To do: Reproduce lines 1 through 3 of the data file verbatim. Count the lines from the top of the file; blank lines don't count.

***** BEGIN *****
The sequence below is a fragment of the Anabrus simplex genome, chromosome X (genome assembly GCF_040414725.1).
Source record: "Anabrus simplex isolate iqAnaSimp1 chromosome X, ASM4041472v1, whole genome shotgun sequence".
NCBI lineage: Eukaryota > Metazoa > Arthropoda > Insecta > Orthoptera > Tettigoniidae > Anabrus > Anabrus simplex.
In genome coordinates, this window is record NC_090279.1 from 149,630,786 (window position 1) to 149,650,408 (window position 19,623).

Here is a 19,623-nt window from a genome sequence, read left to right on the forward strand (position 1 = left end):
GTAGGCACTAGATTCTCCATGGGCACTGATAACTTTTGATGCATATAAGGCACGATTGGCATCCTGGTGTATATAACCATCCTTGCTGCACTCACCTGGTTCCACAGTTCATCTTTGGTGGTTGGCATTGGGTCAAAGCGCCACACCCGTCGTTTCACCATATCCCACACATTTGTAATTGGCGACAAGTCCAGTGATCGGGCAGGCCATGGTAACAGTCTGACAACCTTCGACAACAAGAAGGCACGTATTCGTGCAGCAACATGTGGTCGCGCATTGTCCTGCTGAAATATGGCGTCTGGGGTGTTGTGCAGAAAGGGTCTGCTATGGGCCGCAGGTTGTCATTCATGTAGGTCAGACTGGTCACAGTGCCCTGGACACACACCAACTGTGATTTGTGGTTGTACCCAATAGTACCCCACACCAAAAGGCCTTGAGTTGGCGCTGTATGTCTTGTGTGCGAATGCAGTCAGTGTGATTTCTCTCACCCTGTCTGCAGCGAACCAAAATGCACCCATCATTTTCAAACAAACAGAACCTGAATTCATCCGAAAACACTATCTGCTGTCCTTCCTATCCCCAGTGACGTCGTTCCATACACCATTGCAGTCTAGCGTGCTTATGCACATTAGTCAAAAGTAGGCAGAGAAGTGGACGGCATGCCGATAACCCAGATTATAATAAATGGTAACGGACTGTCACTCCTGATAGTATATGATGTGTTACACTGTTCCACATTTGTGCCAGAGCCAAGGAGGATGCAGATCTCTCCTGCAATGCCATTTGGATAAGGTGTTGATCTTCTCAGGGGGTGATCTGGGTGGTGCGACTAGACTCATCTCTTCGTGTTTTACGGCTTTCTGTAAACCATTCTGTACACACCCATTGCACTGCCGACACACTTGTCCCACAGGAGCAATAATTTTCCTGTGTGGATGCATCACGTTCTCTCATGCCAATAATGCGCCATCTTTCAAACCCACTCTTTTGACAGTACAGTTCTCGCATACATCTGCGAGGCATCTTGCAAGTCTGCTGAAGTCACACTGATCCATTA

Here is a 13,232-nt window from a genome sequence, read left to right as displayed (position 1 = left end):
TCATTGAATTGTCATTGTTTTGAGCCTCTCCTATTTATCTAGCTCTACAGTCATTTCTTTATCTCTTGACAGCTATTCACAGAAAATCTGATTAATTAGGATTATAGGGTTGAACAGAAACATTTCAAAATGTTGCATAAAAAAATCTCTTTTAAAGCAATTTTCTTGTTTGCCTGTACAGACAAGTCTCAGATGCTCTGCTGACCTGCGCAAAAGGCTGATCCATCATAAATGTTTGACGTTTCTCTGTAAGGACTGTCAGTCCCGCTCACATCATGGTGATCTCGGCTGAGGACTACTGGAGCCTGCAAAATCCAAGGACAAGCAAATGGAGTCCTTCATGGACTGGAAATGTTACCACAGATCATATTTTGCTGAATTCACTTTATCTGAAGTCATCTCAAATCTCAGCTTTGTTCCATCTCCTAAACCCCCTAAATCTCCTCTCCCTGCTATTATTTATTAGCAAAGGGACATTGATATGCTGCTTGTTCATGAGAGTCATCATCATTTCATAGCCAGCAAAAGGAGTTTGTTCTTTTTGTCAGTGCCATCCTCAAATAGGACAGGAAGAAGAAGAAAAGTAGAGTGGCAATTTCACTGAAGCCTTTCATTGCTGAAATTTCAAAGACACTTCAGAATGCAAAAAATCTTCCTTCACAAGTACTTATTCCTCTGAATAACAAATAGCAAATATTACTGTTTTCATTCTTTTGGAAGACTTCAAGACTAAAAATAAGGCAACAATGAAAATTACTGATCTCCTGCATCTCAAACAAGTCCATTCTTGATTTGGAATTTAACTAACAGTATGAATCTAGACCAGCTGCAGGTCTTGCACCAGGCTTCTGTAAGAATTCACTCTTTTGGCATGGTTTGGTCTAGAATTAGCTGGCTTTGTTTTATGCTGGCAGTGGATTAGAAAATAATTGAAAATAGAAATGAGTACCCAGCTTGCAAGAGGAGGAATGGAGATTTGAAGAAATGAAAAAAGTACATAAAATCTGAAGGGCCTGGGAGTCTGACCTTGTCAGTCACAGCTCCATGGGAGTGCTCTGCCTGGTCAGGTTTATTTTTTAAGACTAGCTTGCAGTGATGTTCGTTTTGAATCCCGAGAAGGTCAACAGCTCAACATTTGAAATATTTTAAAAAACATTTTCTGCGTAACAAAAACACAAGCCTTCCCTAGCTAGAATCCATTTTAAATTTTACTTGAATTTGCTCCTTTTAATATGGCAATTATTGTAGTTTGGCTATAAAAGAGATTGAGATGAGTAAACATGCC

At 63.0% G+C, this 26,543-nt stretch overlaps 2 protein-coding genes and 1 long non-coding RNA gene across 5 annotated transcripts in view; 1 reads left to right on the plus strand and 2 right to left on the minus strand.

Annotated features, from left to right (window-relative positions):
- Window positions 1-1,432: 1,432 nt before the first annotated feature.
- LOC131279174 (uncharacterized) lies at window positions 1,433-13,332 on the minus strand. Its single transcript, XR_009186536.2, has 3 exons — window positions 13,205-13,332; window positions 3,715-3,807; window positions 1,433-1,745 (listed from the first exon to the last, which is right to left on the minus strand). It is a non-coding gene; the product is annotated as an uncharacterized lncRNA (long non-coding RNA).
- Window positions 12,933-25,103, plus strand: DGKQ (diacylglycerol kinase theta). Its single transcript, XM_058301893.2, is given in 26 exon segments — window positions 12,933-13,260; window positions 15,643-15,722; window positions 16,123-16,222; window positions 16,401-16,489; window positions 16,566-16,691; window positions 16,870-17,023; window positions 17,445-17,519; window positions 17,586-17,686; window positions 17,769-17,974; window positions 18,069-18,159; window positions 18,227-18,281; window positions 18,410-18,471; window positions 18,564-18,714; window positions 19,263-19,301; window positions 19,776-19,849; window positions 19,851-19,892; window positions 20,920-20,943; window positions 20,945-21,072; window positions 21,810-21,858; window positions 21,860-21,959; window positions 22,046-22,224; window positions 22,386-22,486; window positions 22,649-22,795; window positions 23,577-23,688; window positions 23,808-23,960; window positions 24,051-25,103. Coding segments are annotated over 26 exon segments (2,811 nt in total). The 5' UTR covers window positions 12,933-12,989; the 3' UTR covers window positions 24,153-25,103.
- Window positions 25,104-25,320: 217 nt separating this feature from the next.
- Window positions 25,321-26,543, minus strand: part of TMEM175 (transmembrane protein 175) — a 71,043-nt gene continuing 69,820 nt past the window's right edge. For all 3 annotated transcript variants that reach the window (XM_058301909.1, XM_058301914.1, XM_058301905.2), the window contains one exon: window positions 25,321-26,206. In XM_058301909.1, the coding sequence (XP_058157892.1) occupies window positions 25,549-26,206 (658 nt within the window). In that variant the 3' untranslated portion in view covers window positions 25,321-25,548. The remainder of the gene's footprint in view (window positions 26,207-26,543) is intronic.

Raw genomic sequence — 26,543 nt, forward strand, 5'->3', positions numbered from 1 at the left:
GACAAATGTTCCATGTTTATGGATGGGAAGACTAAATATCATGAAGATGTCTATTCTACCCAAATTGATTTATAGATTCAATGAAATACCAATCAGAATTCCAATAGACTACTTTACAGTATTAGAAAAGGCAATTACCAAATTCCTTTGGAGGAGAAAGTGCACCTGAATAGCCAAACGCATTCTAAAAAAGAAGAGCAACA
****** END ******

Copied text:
The sequence below is a fragment of the Anabrus simplex genome, chromosome X (genome assembly GCF_040414725.1).
Source record: "Anabrus simplex isolate iqAnaSimp1 chromosome X, ASM4041472v1, whole genome shotgun sequence".
NCBI lineage: Eukaryota > Metazoa > Arthropoda > Insecta > Orthoptera > Tettigoniidae > Anabrus > Anabrus simplex.